Everybody Googles, but not everybody is getting the most out of the big G. A few simple tips can focus your search, return more relevant results, track custom URLs and make searching much smarter.
The following article details 10 of our favourite ways to find Google's G spots.
- You might also want to check out: Google Drive and Docs tips: 20 expert tricks and shortcuts
Use operators for precise searching
Google does a pretty good job of guessing what you're looking for, but if you want to make the results as precise as possible you should use operators to tell Google exactly what you want.
Putting a phrase in quotation marks searches for that exact text, whereas adding a minus sign excludes the word, and using OR gives Google a choice, such as World Cup location 2014 OR 2022. Boolean operators such as AND or OR should be in upper case.
It turns out that Google is very good at filling in the blanks, so if you're trying to remember the lyrics to a song or get a list of the things a famous inventor created, just add an asterisk in the bit of your query you want Google to answer.
For example, "Thomas Edison Invented" followed by an asterisk will search for the inventor's many ideas, while "Thunderbolts And Lightning" followed by an asterisk will bring up Queen's Bohemian Rhapsody.
Ask normal questions
In the early days of search, performing even the simplest query involved lots of usage of AND, OR and quotation marks. Now, though, Google's natural language search is very impressive. You don't need to type "distance Glasgow London", "Ghost Pepper Spice Level" or "Leader Labour Party UK" to get answers. Just ask "How far is it to London?", "How spicy is a ghost pepper?" or "Who is the leader of the Labour party?"
Google's natural language processing is particularly useful if you're performing a voice search, as it means you feel a little less silly talking to Google in public.
Tell Google where to look
By default Google searches its entire index, but you can change that with a few simple commands. If you want to restrict your search to a particular website or domain, "site:" does that – so for example "site:techradar.com" restricts searches to Techradar.com while "site:uk" limits the search to UK domains. "source:" does the same for news sources while "intitle:" looks only at web page titles, and "inurl:" restricts searches to the actual page addresses.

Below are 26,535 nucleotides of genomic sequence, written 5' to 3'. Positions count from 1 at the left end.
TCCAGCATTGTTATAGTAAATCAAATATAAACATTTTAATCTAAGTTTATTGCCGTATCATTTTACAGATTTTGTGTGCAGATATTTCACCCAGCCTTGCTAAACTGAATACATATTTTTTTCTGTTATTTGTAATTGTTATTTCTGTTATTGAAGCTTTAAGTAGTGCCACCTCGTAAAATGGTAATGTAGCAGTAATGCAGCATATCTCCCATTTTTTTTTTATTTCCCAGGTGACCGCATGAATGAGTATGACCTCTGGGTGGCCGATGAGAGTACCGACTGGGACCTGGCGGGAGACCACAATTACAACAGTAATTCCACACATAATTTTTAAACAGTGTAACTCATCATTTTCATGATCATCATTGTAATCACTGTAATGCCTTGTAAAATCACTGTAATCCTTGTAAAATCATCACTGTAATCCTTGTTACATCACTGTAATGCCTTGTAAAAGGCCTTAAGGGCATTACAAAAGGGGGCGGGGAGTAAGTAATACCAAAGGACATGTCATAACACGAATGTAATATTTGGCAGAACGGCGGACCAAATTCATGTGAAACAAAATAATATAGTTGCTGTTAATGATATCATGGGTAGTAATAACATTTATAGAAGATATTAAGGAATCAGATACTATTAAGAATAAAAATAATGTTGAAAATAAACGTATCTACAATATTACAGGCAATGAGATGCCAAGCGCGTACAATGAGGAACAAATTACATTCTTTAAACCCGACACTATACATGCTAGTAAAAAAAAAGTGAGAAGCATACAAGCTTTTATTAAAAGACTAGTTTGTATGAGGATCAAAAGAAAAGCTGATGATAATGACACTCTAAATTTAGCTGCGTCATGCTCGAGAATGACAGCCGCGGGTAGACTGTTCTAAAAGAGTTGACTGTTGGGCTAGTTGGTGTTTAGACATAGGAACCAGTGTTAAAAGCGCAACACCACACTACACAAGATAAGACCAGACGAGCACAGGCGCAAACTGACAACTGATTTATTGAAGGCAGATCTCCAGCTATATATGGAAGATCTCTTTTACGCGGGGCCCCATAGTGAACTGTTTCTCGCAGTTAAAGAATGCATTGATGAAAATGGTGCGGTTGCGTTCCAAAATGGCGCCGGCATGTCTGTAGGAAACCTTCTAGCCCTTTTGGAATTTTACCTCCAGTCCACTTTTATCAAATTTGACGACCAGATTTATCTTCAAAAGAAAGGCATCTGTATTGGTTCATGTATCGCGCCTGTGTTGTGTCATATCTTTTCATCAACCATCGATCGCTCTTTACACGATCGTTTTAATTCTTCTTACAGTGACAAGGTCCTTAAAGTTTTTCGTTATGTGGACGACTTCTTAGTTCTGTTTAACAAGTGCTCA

Combining these commands with normal search operators – AND, OR, site: and so on – enables you to craft very precise search queries.
Shorten a URL
Google likes very long and descriptive website addresses as they make it easier to classify pages, but they're a real pain in the backside if you want to share the address in a document or in something you're going to print. A URL shortener such as Goo.gl replaces long page or site addresses with something much easier to handle.
Goo.gl also offers link tracking: it enables you to track the short link's performance to see how many people clicked on it, where they came from and what they were using.
Reverse search an image
Google's image search enables you to set all kinds of criteria from the image size to whether you're allowed to use it commercially, but one of its smartest features is hidden behind an icon – if you've already got something pretty close to the image you're looking for, you can carry out a reverse image search that uses your photo as the search criteria.
Performing a reverse search couldn't be simpler. Go to Image Search, tap the icon of the camera and either paste the photo's URL or click on Upload An Image.
Find files, including secret ones
The "filetype:" operator looks for particular kinds of files and "site:" can restrict searches to particular domains. Use both, add "confidential" and you can look for, say, Excel spreadsheets in the UK with the word "confidential" in them. This tip comes to you courtesy of the NSA.
More practically, using the filetype command to look for PDFs can help uncover product manuals and various official documents, while restricting searches to particular kinds of media files makes searching for music or video much simpler.
Find interesting things about travel destinations
Google is increasingly tying its various services together in search results, so for example if you Google "google" you'll get a range of information including the company profile, news stories, recent Google+ posts, Google's Twitter feed and so on.
When you search for places that means you can get more information than just a dry Wikipedia entry. Search "CITYNAME attractions" for thumbnails showing points of interest, and pop into Maps, enter an address and then tap Search Nearby to look for specific things near that address such as pubs, places to eat or other essentials.
Search within specific numbers
If you're looking for something within a numeric range, such as products between two prices or events between two dates, you can restrict Google's search to a specific number range by using two dots, such as: "1914..1918" or "$250..$350".
This one can be a little flaky if the term you're searching for is ambiguous, though. While searching for "cars £2000..£5000" works fine and returns useful car-buying advice, searching for "microwave £50..£100" gives you loads of results about radiation.
Find customer service numbers
Are you fed up with companies hiding their customer service numbers in very small print in obscure corners of their websites to put you off calling them? Allow Google to help: just type "XXX customer service" where XXX is the name of the firm you want to call.
There isn't a similar option for customer service emails, but a query such as "XXX complaints email" usually turns up the correct answer. The exception is if you're looking for help with Google itself – for that, head to support.google.com.